kitchen table shed dormer plans

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Old 05-05-06, 08:36 AM
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kitchen table shed dormer plans

We want to remodel our attic, including adding a shed dormer. We will be hiring a carpenter directly, or a contractor to do the work. Our city does not require architectural plans--just kitchen table drawings. An architecht would charge us around $4000 to draw the plans, but the project will only cost (we hope) between $15-20 thousand.
My "Permanent Boyfriend" with whom I own the house is trying to draw the plans himself and thinks he knows what he is doing. He has done some work with architects in the past (doing acoustical work) and is familiar with reading architectural drawings. He is drawing everything to scale, and believes he understands how the dormer must be placed in relation to the floor/ceiling joists. We also know the basic BOCA requirements, such as minimum dimensions of the room, egress and hallway requirements. We plan to pay a structural engineer approve it all before we go forward.
Is it foolish to try to do this without an architect? What might my "PB" probably do wrong or forget to do in drawing up the plans so that they are good enough for a carpenter to use them in contructing the dormer? Thanks! JKM
 
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Old 05-05-06, 12:26 PM
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I have built room additions and barns from drawings in the dirt with a stick, so a good carpenter will know his limitations and as long as you are available to answer questions, he will be fine with rudimentary drawings. You will need to specify the size of lumber to use so he won't have to guess, and the pitch of the dormer roofs will need to be clarified, window size, ingress and egress methods. Be a part of it, and communicate to him your desires. A good carpenter, again, will not build anything that won't stand up to codes. Get references and see some of his jobs if possible.
 
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Old 05-05-06, 03:40 PM
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jkm,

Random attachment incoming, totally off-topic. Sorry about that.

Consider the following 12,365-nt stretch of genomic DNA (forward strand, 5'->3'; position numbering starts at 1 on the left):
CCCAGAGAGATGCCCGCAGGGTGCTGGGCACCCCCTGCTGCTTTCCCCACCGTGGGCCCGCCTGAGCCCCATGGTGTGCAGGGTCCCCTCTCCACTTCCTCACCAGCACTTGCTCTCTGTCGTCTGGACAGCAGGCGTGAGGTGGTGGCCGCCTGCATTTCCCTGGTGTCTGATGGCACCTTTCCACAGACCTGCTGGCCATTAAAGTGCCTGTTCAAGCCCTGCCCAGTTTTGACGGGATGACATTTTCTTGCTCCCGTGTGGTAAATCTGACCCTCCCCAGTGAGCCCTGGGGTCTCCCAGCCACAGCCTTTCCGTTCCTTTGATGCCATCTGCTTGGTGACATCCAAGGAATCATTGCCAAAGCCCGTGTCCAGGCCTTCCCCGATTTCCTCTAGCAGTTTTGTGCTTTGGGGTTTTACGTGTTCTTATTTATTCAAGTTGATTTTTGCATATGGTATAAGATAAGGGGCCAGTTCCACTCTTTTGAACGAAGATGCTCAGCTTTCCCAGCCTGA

Is it really an "attic", or is it a 1 1/2 story house that was built with the intention of having habitable space up there? Do you know what the joists are up there? Are they 2 x 6 or greater on 16 inch centers or are they just 2 x 4's on 2 foot centers?

Other than the floor issue...as far as really flubbing something up by building the dormer in regards to it's support structure....hey Chandler, can you think of anything that the boyrfriend really needs to pay attention to that could structurally compromise the house, with the load or any lateral stresses? Other than the floor, I can't really think off anything off hand. Can you?
 
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Old 05-05-06, 07:26 PM
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I think you covered it. Consider live load (30 psf) of the structural members of the flooring. If the span is not too long and the wood is wide enough, then live load shouldn't be a problem. For instance yellow pine 2 x 6 can span 10' 9" in grade #2 with 16 inch centers. The same wood on 24" centers can only span 9'4"
 
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Old 05-06-06, 01:39 PM
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Thanks

Thanks for the advice!
 
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Old 05-06-06, 05:09 PM
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Originally Posted by chandler
I think you covered it. Consider live load (30 psf) of the structural members of the flooring. If the span is not too long and the wood is wide enough, then live load shouldn't be a problem. For instance yellow pine 2 x 6 can span 10' 9" in grade #2 with 16 inch centers. The same wood on 24" centers can only span 9'4"
I was in a condo today fixing a malfunctioning high efficiency furnace (had the burners out and everything) and noted that walking across the first floor's floor, the knick-knacks and bricabraca like you'd find in a china shop all was rattling on bureaus and coffee table and curio cabinets as I walked across the floor to get to the basement stairs. So I looked up at the ceiling, once in the basement and the first floor joists were 2 x 10's on 16 inch with metal bridging and spanning 14-6 in places. The floor upstairs felt 'solid', but yet the rattling of all the old ladies ju...stuff, was annoying. Amazing.

So...2 x 4's up in that attic just wouldn't cut it. And maybe not even 2 x 6's...depending on the span across cross walls down below.

Then jkm has to consider whether weight loads were ever intended to be not just transfered to the cross walls below, but all the way down to the basement where the real support to everything comes from. Got to plan for that King size water bed going in up there, you know?

..........................................

That's why I (probably we) would like to know more about this existing attic of yours.
 
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